The ME Undergraduate Program culminates in a two-semester, Capstone Senior Design course sequence.
Throughout the Capstone Design Program experience the students work in teams on a project assigned to them, usually one of their top three choices. Projects typically originate from industry, non-profits, and private individuals, or from sources internal to the University (e.g. research or educational). Industry projects are highly desirable for their direct relevance to practice and the “real” world. Teams are often interdisciplinary depending on project needs.
The ME Capstone Design Program involves two consecutive courses (e.g. ME4243 & ME4202) and emphasizes both the design process and the delivery of a successful engineered, tested and validated outcome. Nevertheless, because the focus is on students’ education a successful outcome is emphasized but not guaranteed.
During the first semester of the Capstone cycle (the Fall semester in ME4243) the student teams gain understanding of the project scope, formulate engineering specifications, develop conceptual solutions and designs, go through a concept analysis and selection process, carry out the necessary engineering analyses and arrive at a final proposed prototype design complete with engineering manufacturing drawings. This proposed prototype design is presented to a panel of expert professionals who provide assessment and critique, and the student team submits a final report at the close of the semester.
In the second semester of the cycle (the Spring semester in ME4202) the student teams proceed with physical realization and testing of their designs and at the end they deliver an engineered, tested and validated product, which they defend in front of the same panel of expert professionals. A final comprehensive report is then submitted by each team documenting their built and tested prototype along with the associated design, realization and testing processes. Failure to deliver a finished prototype adhering to specifications by the end of the cycle may result in failing the course. In order to avoid this, any non-compliance with specifications must be explained and viable solutions to address its root causes must be proposed.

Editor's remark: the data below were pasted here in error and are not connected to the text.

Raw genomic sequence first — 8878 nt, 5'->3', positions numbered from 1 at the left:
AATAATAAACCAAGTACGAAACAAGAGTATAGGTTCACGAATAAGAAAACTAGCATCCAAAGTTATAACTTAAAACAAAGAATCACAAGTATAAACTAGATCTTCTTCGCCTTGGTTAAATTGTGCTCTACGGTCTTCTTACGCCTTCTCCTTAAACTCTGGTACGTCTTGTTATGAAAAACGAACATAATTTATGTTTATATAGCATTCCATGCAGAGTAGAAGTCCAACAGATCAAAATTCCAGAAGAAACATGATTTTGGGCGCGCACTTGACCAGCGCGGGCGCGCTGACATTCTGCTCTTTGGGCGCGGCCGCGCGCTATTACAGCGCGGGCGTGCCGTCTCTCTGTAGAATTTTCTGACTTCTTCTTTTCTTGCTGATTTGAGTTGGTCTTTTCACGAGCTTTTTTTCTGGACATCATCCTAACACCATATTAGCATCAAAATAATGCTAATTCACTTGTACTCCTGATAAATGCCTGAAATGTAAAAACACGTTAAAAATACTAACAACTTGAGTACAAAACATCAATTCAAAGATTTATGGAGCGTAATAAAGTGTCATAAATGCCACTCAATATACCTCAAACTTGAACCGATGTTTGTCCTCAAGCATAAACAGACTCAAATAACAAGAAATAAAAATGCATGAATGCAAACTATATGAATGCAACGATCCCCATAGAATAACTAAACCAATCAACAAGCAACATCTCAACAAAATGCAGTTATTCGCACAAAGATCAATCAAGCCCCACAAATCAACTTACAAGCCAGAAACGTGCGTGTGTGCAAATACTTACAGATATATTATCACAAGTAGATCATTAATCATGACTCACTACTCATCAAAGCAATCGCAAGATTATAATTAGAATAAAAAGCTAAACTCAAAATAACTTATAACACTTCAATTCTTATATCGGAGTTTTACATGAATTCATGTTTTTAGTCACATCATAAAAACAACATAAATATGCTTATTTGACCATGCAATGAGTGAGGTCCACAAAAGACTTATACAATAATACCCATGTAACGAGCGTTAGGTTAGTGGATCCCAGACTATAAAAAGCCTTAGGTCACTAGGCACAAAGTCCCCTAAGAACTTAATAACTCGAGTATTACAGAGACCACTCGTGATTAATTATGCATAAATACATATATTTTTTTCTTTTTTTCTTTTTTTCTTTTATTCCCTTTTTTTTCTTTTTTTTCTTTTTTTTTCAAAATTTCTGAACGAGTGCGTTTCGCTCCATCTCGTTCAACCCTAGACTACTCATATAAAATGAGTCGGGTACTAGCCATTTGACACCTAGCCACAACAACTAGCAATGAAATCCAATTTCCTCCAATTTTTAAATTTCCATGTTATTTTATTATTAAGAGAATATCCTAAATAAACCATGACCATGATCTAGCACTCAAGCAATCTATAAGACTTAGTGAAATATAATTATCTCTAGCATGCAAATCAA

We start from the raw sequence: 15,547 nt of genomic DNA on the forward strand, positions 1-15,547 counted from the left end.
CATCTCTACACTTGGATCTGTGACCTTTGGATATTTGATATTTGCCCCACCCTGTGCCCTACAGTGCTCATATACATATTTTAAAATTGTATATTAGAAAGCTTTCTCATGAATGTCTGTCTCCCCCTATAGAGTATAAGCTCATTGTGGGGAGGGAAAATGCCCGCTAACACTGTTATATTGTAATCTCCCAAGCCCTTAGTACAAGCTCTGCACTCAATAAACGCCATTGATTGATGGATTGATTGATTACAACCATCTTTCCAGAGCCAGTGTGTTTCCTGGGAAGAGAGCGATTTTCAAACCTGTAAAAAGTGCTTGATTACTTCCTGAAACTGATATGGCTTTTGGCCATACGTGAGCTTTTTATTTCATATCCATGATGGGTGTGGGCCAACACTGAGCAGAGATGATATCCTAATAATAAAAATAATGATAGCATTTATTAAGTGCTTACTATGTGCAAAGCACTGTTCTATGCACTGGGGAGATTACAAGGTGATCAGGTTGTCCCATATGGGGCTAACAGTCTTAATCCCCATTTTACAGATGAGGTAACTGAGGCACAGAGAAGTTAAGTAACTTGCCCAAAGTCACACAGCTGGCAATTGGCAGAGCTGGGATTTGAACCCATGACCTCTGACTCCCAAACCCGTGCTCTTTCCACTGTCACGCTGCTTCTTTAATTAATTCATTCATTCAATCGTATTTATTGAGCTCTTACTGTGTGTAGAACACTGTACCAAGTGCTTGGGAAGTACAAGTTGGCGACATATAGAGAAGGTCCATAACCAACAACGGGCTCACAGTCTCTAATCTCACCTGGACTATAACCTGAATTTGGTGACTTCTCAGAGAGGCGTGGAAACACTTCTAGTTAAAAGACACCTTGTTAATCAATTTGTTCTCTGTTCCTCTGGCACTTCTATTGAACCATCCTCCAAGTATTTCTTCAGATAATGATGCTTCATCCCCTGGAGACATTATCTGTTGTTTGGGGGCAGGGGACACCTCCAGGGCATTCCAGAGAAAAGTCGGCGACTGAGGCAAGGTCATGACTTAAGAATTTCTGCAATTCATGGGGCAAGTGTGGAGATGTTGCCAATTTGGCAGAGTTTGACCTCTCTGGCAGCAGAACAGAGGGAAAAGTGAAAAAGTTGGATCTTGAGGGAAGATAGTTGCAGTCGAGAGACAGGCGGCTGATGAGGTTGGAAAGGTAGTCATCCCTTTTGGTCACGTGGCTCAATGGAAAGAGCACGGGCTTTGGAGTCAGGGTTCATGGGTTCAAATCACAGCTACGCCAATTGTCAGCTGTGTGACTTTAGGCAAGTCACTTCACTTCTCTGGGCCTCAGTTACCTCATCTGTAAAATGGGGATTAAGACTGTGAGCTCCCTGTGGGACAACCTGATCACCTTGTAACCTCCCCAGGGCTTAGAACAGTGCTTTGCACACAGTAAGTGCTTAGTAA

In their journey through this two-course program and in addition to the conceptual and technical issues in design, the students have to deal with the challenges of teamwork, leadership, project and budget management, estimation, procurement, redesigns, as well as hands-on manufacturing and communications of all forms with their clients, technical support staff, vendors, supervisors, and the public.